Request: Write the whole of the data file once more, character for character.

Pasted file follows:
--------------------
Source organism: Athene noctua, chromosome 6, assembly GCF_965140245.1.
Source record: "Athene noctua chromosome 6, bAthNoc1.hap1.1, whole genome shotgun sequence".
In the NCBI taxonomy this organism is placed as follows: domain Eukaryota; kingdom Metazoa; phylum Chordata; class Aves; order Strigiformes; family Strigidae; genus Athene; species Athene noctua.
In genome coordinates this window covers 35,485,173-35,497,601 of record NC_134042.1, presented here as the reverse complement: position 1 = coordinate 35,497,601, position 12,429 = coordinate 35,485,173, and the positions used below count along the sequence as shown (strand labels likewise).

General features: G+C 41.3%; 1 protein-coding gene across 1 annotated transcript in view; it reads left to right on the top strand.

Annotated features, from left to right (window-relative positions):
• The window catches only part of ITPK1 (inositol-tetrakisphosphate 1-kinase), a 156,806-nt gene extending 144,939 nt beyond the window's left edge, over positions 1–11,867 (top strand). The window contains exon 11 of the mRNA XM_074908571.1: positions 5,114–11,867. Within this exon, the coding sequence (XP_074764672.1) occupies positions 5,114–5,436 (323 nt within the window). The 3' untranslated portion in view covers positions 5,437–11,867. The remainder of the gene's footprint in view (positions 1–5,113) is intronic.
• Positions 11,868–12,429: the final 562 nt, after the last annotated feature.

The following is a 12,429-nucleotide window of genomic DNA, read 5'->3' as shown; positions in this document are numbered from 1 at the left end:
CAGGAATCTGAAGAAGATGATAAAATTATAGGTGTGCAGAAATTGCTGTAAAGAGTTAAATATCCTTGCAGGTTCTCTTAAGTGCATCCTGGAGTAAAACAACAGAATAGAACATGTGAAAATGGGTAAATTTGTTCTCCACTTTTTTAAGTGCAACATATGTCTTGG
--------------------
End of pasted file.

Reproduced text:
Source organism: Athene noctua, chromosome 6, assembly GCF_965140245.1.
Source record: "Athene noctua chromosome 6, bAthNoc1.hap1.1, whole genome shotgun sequence".
In the NCBI taxonomy this organism is placed as follows: domain Eukaryota; kingdom Metazoa; phylum Chordata; class Aves; order Strigiformes; family Strigidae; genus Athene; species Athene noctua.
In genome coordinates this window covers 35,485,173-35,497,601 of record NC_134042.1, presented here as the reverse complement: position 1 = coordinate 35,497,601, position 12,429 = coordinate 35,485,173, and the positions used below count along the sequence as shown (strand labels likewise).

General features: G+C 41.3%; 1 protein-coding gene across 1 annotated transcript in view; it reads left to right on the top strand.

Annotated features, from left to right (window-relative positions):
• The window catches only part of ITPK1 (inositol-tetrakisphosphate 1-kinase), a 156,806-nt gene extending 144,939 nt beyond the window's left edge, over positions 1–11,867 (top strand). The window contains exon 11 of the mRNA XM_074908571.1: positions 5,114–11,867. Within this exon, the coding sequence (XP_074764672.1) occupies positions 5,114–5,436 (323 nt within the window). The 3' untranslated portion in view covers positions 5,437–11,867. The remainder of the gene's footprint in view (positions 1–5,113) is intronic.
• Positions 11,868–12,429: the final 562 nt, after the last annotated feature.

The following is a 12,429-nucleotide window of genomic DNA, read 5'->3' as shown; positions in this document are numbered from 1 at the left end:
CAGGAATCTGAAGAAGATGATAAAATTATAGGTGTGCAGAAATTGCTGTAAAGAGTTAAATATCCTTGCAGGTTCTCTTAAGTGCATCCTGGAGTAAAACAACAGAATAGAACATGTGAAAATGGGTAAATTTGTTCTCCACTTTTTTAAGTGCAACATATGTCTTGG